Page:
Tuesday, February 28, 2006

Mobile Enterprise Weblog: Something more important than BlackBerry

Last Friday I got bent out of shape over some sensationalistic comment Carmi Levy at Info-Tech Research Group said in a TechNewsWorld. Levy remarked that the drawn-out NTP/RIM court battle could "drag down mobile e-commerce adoption rates and serve as a disincentive for innovative vendors to enter the space. The United States and Canada are already losing their competitive edge on the global stage, and an injunction won't help matters."

Ex-Aberdeen analyst Daniel Taylor at the Mobile Enterprise Weblog posts about an entirely totally different, yet completely related matter. Innovation and technology are only one piece of the puzzle. If it dosn't make your life easier, better and/or more productive is it truly innovative? Taylor leads with:

Hundreds of millions of people survive today without mobile e-mail. Contrary to what you see and hear in the news, technology does not always lead to productivity. I can give a dozen examples where face-to-face communications are better than the telephone, and I can give another dozen examples where the telephone is better and faster than e-mail.

The problem isn't the technology. It's the fact that the technology is poorly implemented and that users select technologies that continue to distract them without making them more effective. For example, the mobility industry vilifies the "top down" approach of IT management, instead talking about user choice and device selection. Many industry insiders continue to evangelize the leadership of the "power user."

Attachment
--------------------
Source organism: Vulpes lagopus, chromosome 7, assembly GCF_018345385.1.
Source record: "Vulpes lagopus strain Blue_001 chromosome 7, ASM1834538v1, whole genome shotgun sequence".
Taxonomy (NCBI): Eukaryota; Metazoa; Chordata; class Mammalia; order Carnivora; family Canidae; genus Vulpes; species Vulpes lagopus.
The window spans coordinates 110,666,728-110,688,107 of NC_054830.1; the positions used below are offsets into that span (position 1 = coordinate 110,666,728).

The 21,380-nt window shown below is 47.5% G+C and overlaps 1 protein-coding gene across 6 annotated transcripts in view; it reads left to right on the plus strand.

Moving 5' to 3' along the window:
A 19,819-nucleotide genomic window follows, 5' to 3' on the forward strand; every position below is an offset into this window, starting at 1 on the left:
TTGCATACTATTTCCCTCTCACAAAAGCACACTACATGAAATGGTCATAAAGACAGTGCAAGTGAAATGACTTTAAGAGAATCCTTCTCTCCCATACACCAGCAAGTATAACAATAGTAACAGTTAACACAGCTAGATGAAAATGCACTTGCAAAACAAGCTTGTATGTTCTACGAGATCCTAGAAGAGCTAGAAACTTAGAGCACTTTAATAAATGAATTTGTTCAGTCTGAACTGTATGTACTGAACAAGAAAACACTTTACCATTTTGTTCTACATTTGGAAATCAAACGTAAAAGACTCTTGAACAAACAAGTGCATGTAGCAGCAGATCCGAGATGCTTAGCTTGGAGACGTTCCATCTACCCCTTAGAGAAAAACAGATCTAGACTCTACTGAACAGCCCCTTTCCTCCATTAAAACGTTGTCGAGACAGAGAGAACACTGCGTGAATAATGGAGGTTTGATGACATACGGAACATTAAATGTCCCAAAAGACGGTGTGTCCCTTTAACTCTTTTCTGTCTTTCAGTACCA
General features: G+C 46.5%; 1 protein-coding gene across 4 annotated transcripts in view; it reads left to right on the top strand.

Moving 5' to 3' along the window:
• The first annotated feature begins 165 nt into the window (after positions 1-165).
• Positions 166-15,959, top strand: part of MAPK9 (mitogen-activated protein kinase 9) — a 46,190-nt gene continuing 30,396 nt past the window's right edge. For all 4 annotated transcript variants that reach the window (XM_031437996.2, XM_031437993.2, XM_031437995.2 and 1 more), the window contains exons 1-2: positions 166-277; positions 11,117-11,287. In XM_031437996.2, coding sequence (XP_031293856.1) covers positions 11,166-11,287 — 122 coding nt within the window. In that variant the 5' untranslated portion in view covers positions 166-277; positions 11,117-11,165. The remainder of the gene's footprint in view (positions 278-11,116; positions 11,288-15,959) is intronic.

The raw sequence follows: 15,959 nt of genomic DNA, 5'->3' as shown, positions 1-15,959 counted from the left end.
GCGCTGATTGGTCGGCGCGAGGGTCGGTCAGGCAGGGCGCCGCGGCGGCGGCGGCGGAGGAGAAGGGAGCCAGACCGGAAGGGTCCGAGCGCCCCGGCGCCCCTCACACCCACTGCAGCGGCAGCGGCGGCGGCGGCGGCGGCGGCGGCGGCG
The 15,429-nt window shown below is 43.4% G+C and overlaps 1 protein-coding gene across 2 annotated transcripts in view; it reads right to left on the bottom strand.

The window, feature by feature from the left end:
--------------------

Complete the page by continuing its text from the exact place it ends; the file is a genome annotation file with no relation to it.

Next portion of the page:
Taylor goes on to write about some of things that are holding back business productivity and effectiveness. He cites some good examples and states "don't me wrong, I believe in information technology and have a hundred case studies to prove it. But what I see in the industry is a group of vendors who want it both ways -- they want to tell us that mobile technologies will make us more effective and they also want to blur the lines between work and play. The problem lies in the latter. By blurring the lines between work and play, we become less effective." He concludes with:
Perhaps IT should build a new type of training into their budgets -- training about e-mail, mobility and recommended ways to work. The current generation of workers should be learning effective ways to separate work from play. It'll only make us more productive.